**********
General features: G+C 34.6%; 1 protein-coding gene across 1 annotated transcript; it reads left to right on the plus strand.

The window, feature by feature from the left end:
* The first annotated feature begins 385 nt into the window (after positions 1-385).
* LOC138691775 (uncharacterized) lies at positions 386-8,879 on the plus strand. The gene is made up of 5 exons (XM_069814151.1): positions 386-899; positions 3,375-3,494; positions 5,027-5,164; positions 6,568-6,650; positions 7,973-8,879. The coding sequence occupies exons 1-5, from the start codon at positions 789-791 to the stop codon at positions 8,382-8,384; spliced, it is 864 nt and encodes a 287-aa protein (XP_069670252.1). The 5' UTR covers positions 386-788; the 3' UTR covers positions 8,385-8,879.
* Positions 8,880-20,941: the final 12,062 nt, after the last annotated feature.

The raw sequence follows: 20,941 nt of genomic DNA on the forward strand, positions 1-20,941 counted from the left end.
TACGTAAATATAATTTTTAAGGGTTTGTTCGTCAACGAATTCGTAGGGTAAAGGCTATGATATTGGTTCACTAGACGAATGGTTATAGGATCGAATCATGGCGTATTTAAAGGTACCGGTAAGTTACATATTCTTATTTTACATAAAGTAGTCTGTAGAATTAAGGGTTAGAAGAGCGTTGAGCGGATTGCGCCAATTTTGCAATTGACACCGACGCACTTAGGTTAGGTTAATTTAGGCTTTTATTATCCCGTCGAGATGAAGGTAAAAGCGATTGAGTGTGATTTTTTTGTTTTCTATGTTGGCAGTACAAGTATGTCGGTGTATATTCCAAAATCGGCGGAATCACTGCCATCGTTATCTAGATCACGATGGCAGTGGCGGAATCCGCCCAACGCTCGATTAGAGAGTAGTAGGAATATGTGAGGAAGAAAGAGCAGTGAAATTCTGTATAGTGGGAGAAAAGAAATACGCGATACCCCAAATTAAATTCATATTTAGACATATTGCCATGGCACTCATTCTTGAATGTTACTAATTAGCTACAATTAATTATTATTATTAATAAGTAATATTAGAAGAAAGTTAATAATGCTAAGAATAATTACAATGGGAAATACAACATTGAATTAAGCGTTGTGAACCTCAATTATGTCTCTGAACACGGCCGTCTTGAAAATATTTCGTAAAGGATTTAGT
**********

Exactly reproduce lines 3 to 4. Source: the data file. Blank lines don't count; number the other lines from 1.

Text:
* The first annotated feature begins 385 nt into the window (after positions 1-385).
* LOC138691775 (uncharacterized) lies at positions 386-8,879 on the plus strand. The gene is made up of 5 exons (XM_069814151.1): positions 386-899; positions 3,375-3,494; positions 5,027-5,164; positions 6,568-6,650; positions 7,973-8,879. The coding sequence occupies exons 1-5, from the start codon at positions 789-791 to the stop codon at positions 8,382-8,384; spliced, it is 864 nt and encodes a 287-aa protein (XP_069670252.1). The 5' UTR covers positions 386-788; the 3' UTR covers positions 8,385-8,879.